A well powered prospective observational study using four monthly risk of ovarian cancer algorithm screening in women with a familial risk of ovarian cancer noted it reduced the stage at which ovarian cancer was diagnosed.26 However, only 2.8% of the participants in this study had Lynch syndrome (most had hereditary breast ovarian cancer).

Screening can potentially lead to overdiagnosis. In a study of 140 women, ovarian cancer surveillance led to nine unnecessary operations.27 Endometrial sampling is painful, and the fear of pain can prompt some women to opt for risk reducing surgery sooner then they may have otherwise.28 Outpatient hysteroscopy can have complications such as pain (in 5% of women),29 infection (1%), perforation (0.76%), life threating bleeding (0.02%), and visceral injury (0.01%).3031 Screening can have a psychological impact as reported in a systematic review of individuals with a hereditary risk of cancer.3233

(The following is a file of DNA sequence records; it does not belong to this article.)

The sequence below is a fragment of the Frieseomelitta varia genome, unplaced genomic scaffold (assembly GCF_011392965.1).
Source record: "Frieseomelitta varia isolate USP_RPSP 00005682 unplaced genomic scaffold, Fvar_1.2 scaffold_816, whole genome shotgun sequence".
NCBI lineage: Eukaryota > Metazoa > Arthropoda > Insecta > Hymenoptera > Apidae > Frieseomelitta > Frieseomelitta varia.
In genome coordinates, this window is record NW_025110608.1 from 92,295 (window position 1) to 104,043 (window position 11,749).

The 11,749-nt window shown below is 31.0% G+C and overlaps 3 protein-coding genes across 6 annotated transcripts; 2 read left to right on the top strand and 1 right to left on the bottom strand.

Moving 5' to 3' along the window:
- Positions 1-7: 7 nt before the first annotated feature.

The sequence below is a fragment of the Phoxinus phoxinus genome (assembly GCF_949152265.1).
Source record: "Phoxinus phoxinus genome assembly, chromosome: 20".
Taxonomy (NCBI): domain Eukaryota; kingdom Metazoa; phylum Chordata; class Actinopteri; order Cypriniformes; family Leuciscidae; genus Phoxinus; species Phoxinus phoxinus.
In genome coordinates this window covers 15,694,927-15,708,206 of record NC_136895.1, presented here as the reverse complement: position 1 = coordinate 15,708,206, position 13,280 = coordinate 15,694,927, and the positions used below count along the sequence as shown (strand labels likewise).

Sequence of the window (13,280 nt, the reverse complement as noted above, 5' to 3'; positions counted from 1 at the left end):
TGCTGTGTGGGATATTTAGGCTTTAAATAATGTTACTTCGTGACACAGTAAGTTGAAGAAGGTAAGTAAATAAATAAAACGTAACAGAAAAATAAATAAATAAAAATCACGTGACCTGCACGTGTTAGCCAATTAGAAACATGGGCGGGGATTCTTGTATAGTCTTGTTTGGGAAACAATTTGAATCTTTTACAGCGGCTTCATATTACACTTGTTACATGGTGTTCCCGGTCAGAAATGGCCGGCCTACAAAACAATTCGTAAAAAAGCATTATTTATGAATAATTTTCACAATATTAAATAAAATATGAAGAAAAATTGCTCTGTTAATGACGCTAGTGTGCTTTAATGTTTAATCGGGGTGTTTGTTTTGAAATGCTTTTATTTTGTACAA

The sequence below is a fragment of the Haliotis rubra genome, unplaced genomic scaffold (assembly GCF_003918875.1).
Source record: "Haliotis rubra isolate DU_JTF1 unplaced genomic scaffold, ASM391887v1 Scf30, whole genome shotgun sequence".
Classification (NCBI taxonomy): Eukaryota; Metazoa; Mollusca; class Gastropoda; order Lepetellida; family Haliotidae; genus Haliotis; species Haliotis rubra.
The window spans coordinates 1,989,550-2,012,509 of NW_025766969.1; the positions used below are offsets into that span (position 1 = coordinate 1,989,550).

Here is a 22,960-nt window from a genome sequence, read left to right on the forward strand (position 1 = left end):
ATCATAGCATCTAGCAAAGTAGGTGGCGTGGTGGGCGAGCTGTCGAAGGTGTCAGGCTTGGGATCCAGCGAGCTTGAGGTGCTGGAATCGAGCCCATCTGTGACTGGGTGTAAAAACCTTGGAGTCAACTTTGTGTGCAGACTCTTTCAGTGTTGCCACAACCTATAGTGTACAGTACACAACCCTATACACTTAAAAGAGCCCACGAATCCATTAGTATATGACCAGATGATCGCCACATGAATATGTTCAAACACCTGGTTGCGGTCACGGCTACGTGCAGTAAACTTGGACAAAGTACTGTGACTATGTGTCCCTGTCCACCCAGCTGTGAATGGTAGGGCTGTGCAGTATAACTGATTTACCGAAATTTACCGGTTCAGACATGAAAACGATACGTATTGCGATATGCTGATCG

A cost effectiveness analysis in 2011 indicated that prophylactic surgery is less expensive and leads to the highest number of quality adjusted life years when compared with annual gynaecological surveillance in women with Lynch syndrome.34

Is ongoing research likely to provide relevant evidence?

We searched ISRCTN and for ongoing trials using the terms “Lynch syndrome” and separately the term “hereditary non-polyposis colorectal cancer.” We found no ongoing studies evaluating surveillance versus no surveillance or different surveillance technologies versus each other. We are conducting a systematic review of gynaecological surveillance in Lynch syndrome (NIHR129713) compared with no surveillance. The review will also note the modality of surveillance and present different estimates of diagnostic performance for the modalities evaluated. It is due to report in 2022.